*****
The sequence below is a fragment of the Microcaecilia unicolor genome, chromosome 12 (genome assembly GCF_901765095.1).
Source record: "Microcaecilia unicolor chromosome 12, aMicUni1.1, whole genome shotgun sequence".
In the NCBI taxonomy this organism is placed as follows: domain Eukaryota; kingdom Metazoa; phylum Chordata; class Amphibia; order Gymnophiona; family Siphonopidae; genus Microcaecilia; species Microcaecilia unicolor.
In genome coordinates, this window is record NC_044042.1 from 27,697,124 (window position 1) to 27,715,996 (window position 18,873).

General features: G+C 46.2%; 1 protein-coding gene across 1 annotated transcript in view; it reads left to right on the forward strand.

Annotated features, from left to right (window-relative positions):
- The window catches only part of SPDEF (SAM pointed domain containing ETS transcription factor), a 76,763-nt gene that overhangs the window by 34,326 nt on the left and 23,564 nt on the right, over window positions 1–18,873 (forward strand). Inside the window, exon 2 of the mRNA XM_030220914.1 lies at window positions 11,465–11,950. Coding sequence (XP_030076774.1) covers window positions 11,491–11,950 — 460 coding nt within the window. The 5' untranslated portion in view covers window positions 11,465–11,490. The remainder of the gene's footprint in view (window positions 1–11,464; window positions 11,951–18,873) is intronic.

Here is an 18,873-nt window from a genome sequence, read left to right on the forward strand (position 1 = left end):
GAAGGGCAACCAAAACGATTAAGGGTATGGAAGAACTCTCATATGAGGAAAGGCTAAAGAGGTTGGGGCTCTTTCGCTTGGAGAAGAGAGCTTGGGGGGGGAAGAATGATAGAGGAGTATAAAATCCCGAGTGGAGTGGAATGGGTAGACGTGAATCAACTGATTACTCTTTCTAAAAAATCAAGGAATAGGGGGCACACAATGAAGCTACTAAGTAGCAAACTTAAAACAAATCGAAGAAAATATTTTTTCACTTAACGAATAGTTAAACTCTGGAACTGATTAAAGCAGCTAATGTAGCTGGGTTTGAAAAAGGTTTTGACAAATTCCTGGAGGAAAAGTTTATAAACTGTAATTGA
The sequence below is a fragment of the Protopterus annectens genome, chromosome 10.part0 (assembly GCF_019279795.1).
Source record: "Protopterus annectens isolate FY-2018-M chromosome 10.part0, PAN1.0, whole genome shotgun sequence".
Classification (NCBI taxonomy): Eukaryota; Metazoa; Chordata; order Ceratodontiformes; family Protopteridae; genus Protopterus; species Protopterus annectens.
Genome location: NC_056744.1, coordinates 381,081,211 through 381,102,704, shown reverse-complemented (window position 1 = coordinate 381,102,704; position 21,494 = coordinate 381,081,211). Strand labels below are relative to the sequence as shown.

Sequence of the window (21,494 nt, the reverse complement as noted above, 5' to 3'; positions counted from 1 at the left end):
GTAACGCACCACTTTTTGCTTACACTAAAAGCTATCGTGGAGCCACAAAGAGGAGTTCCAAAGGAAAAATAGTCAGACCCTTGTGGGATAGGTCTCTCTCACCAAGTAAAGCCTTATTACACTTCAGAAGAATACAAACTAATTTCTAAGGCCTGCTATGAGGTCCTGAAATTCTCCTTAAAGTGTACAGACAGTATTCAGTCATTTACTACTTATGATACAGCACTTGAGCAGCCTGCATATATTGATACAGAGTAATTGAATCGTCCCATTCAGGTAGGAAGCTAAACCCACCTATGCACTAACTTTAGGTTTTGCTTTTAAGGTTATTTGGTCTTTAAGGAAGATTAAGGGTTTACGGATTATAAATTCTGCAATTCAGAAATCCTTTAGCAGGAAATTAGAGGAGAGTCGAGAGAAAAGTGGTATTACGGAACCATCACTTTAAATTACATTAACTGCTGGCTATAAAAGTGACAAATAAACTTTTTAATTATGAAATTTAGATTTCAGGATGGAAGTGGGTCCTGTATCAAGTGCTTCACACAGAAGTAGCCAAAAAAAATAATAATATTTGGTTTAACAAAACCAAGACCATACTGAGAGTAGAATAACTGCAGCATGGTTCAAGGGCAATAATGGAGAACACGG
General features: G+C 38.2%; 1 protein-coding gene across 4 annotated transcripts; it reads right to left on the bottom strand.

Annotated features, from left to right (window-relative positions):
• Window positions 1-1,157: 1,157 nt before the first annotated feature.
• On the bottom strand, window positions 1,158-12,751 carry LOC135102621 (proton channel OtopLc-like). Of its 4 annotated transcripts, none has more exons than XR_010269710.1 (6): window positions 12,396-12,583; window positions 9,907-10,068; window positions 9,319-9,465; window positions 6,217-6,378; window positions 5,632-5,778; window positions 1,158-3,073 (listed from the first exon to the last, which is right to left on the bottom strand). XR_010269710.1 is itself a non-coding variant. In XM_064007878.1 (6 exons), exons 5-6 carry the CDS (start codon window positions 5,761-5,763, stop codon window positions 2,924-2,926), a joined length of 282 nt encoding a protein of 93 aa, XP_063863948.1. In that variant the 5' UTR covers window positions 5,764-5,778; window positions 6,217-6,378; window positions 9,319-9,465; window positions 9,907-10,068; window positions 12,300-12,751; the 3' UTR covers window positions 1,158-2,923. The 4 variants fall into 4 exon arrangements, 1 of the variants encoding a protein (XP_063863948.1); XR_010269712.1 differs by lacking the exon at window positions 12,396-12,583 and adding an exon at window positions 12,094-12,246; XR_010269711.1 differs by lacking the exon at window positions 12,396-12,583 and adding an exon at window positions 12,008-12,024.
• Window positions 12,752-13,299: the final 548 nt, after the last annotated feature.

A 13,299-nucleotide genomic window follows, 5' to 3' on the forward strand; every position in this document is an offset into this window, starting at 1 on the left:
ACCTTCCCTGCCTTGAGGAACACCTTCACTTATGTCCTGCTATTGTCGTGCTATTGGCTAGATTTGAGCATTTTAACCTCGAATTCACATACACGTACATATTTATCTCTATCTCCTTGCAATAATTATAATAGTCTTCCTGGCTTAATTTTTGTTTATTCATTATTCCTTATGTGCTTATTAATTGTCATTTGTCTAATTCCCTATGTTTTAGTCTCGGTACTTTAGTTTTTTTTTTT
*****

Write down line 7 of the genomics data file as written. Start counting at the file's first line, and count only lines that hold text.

- The window catches only part of SPDEF (SAM pointed domain containing ETS transcription factor), a 76,763-nt gene that overhangs the window by 34,326 nt on the left and 23,564 nt on the right, over window positions 1–18,873 (forward strand). Inside the window, exon 2 of the mRNA XM_030220914.1 lies at window positions 11,465–11,950. Coding sequence (XP_030076774.1) covers window positions 11,491–11,950 — 460 coding nt within the window. The 5' untranslated portion in view covers window positions 11,465–11,490. The remainder of the gene's footprint in view (window positions 1–11,464; window positions 11,951–18,873) is intronic.